Venture off the autostrada north of Rome and you’ll find some excellent driving roads with space to hammer the throttle plus plenty of twists and bends to apex and exit. In either flavor of the MC20, you’ll want to challenge all of them. Push the pedal to the metal and you’ll experience a bit of whiplash before your peripheral vision becomes a Gaussian blur. When it’s time to rein in the speed, the magnificent Brembo carbon-ceramic brakes take little effort to achieve a suitable rate of entry while the eight-speed dual-clutch transmission fires off ultra-rapid shifts.
Steering is precise, instantaneous and nearly effortless, while grip levels are downright mind-bending, even on winter tires, which were required given the chill in the Lazio air.
Maserati offers four dynamic driving modes: Wet, GT, Sport and Corsa. Conditions during my drives were dry, so I didn’t bother with the Wet setting. The GT is perfect for cruising the highways and less energetic drives around town or in city traffic. But the throttle seems almost disinterested unless you give it a firm push. In Sport, the MC20 comes alive, responding deftly and almost as quickly as you ask. The steering also becomes heavier and more satisfying. The traction control loosens the reins but steps in quickly as the rear moves out.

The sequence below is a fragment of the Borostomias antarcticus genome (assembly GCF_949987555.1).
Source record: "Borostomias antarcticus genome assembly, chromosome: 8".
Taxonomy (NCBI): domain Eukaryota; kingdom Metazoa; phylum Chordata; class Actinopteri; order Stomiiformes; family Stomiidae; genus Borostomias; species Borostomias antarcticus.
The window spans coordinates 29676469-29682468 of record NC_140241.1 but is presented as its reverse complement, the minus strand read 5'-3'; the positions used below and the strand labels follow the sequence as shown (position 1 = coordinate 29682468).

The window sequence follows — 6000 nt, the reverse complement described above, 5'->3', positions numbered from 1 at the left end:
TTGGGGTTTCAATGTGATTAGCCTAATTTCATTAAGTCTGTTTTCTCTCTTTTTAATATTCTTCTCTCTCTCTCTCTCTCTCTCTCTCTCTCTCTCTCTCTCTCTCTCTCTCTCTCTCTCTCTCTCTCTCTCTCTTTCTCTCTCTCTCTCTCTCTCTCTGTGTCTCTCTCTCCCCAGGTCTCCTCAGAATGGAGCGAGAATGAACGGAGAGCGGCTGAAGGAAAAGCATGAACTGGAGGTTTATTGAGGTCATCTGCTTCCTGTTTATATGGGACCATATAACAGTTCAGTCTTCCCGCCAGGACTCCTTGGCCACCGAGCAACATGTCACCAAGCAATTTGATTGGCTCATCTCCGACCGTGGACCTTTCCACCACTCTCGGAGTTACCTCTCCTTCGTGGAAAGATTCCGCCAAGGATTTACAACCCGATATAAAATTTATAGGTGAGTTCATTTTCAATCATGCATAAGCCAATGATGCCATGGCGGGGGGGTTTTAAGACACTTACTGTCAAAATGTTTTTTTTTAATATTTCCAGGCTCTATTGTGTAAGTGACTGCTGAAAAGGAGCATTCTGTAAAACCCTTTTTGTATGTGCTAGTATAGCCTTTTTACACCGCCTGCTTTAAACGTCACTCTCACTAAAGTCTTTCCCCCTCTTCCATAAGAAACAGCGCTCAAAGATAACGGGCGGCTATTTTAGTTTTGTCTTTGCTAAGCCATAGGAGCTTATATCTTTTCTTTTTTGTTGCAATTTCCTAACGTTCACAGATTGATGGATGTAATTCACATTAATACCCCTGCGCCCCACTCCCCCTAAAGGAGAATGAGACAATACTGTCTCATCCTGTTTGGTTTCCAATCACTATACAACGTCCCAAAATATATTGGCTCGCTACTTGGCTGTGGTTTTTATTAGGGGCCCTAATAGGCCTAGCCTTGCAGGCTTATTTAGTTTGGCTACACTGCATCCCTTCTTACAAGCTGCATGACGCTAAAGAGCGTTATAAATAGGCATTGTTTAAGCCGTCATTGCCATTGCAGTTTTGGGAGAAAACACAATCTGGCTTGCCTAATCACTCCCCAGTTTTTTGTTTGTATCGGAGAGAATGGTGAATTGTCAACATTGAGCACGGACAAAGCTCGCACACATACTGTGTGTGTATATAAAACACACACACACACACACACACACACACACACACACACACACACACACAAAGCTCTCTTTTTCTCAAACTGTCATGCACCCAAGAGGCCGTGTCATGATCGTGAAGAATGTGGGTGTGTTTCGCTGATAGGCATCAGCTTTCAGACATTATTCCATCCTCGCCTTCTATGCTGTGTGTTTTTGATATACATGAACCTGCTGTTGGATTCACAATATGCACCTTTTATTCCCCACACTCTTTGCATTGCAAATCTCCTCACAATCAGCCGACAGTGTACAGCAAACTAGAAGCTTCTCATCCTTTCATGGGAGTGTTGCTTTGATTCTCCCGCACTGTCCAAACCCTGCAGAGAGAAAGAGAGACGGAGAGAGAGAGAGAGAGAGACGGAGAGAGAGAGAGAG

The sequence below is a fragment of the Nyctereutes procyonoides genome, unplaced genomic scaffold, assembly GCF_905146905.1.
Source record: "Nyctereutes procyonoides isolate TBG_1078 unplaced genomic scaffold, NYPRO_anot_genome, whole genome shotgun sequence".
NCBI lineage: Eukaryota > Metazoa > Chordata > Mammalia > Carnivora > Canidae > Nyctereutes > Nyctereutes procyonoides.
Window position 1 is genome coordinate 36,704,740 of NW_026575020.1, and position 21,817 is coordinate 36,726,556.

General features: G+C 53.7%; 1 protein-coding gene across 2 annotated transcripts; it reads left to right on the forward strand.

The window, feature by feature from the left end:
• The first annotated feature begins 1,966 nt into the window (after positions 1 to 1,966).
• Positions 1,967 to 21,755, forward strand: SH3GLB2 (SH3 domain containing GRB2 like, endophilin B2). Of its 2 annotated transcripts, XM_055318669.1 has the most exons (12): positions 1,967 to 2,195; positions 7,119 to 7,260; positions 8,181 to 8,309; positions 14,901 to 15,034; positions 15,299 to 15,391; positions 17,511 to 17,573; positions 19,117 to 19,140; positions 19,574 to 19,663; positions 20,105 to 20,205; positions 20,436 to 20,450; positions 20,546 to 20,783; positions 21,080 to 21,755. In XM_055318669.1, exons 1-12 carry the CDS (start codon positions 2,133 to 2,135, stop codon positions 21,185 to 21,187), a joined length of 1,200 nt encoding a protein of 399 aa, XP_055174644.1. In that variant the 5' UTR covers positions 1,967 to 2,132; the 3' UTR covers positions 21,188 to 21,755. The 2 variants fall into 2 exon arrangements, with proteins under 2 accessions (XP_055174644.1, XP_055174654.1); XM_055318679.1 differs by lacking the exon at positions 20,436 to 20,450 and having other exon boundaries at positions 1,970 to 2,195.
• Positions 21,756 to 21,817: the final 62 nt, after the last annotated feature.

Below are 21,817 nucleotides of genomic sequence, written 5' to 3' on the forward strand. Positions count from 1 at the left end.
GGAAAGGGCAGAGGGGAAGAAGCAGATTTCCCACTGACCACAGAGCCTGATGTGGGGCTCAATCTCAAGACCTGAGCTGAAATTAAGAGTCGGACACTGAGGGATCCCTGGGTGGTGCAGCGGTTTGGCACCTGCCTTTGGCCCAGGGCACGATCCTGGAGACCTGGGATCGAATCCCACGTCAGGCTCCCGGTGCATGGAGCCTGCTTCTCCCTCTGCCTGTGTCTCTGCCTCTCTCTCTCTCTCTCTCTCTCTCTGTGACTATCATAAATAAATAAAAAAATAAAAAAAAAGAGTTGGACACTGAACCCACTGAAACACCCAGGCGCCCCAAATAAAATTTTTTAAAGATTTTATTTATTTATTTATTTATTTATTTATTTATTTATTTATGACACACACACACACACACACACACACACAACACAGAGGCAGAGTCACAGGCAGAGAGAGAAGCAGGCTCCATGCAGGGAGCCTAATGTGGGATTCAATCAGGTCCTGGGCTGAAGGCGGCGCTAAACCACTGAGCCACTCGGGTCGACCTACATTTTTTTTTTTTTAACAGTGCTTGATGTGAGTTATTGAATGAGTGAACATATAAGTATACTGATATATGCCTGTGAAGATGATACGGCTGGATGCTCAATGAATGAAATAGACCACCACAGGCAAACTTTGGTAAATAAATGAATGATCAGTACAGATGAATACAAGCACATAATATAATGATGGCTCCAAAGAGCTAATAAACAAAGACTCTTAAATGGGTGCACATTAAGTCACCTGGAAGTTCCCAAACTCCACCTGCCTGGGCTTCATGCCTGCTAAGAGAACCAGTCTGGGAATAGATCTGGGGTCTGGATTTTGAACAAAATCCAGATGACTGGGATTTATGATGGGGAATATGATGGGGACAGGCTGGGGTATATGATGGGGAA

I was cautioned against using the Corsa setting on the winter tires as it disables the traction assistance features, but I had to hear the loudest exhaust setting for myself (sorry, not sorry). My ears loved it, but jamming down the pedal just the once on a rural road was plenty for me to understand the warning. After all, it’s a $250,000 machine that’s not mine.